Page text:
• on Aug 25th, 2014 in OIG | 1 comment

    About 90 percent of the data in the world today has been created in the past 2 years alone, according to IBM. Yes, we live in the era of Big Data.

    Data is vital to our work as an OIG. We use data analytics – including data mining, risk assessment models, and predictive analytics – to help focus our audits and investigations on high-risk areas of the U.S. Postal Service that yield the largest financial impact and/or efficiency improvements. For our organization, data analytics is a game-changer. Using a single data interface, investigators no longer have to comb through different programs and network folders, saving considerable time. Our predictive model lets us identify cases involving a high probability of fraud, before beginning an investigation.

    While the data game is rapidly evolving, federal laws governing data use have moved at a slower pace. The recently enacted DATA Act provides a powerful weapon in combatting fraud and waste in government by standardizing and opening up federal spending information for all to see. But agencies still face bottlenecks in uncovering fraud and abuse. Notably, the Computer Matching and Privacy Protection Act of 1988 – written before Big Data and intended as an extension of the Privacy Act – added procedural steps that agencies must follow when matching federal, state, and local electronic databases.

    Say an agency wanted to check its payroll data against the Department of Labor’s (DOL) workers’ compensation records to determine if an individual is collecting both a paycheck and a workers’ compensation check. Under the 1988 law, the requesting agency would need to draft a formal matching agreement to be reviewed by the data integrity boards at both the requesting and responding agencies (in this example, DOL). The complicated process can take 6 months or more, during which time fraud can continue.

    The Computer Matching Act was passed at a time when people were unfamiliar with computers and worried about their privacy. Privacy is still a major concern, but is privacy protection inadvertently skewed in favor of criminals? Data analytics allows investigators to root out fraud and abuse early and find those responsible before they can make a long-term habit of it. But the most effective uses of data analytics are often obstructed with administrative hurdles.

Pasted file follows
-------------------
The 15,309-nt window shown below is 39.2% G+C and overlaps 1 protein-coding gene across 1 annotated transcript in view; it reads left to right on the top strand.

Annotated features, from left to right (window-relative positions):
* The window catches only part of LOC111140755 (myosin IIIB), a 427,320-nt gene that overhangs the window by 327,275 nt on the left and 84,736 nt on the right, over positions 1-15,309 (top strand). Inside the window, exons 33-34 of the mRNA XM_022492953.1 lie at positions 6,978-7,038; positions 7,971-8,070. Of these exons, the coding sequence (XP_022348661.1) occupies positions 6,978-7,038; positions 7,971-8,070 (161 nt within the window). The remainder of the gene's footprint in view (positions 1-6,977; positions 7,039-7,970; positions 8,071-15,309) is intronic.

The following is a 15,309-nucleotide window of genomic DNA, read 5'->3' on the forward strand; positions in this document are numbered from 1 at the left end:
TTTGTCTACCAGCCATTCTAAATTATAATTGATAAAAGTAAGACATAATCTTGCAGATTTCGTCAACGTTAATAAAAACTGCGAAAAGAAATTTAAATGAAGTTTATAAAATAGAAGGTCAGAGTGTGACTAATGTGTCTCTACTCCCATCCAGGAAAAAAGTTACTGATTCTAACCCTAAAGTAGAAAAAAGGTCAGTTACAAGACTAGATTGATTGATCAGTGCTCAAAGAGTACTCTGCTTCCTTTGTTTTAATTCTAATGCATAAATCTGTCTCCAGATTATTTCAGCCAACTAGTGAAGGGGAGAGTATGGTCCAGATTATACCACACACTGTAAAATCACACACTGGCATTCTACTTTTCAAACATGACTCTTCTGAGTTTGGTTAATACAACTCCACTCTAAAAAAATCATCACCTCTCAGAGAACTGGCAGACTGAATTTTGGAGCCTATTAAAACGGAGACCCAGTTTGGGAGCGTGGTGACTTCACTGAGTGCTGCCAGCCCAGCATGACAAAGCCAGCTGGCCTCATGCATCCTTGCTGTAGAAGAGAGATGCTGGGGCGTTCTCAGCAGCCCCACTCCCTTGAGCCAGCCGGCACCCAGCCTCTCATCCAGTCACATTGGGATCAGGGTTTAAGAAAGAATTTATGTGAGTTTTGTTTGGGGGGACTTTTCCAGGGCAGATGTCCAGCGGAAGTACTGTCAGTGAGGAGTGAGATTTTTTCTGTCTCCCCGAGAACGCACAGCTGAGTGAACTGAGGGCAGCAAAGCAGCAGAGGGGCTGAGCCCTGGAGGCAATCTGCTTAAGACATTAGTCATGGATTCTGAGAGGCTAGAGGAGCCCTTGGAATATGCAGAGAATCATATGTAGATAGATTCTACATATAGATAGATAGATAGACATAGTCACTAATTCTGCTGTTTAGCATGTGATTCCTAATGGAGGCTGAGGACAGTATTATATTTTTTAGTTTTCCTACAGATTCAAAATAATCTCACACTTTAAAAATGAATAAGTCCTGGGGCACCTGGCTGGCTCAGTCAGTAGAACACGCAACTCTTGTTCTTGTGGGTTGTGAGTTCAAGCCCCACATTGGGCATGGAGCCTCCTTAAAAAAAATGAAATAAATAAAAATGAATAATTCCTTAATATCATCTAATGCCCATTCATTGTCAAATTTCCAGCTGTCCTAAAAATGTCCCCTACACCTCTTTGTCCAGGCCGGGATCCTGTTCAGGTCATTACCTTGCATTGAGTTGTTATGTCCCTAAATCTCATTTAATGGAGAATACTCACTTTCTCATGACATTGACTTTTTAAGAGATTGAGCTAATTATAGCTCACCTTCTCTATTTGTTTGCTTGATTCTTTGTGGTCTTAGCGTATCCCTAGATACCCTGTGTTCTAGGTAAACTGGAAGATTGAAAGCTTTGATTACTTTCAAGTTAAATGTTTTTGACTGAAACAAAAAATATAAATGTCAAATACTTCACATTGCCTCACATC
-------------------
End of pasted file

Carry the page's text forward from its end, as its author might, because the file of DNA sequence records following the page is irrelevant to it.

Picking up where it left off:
What is the right balance between protecting federal employees’ privacy and equipping agencies to quickly detect fraud and abuse? If you accept money from the government – such as a paycheck, disability check, grant award, or contractor payment – should you expect more scrutiny? Would you be willing to share your data to help combat fraud? Or is an overabundance of protection necessary in this age of Big Data? 

  • on Aug 18th, 2014 in Post Offices & Retail Network | 163 comments

    It’s baaack.

    Network consolidation will return in January 2015, a year after going on hiatus. The U.S. Postal Service announced recently that it would resume consolidations, closing up to 82 mail processing facilities. This second phase of the network consolidations should be done prior to the 2015 fall mailing season.

    The Postal Service expects the changes to yield $750 million in annual savings and to affect about 15,000 employees. In 2012 and 2013, the Postal Service consolidated 141 mail processing facilities, resulting in cost savings of about $865 million.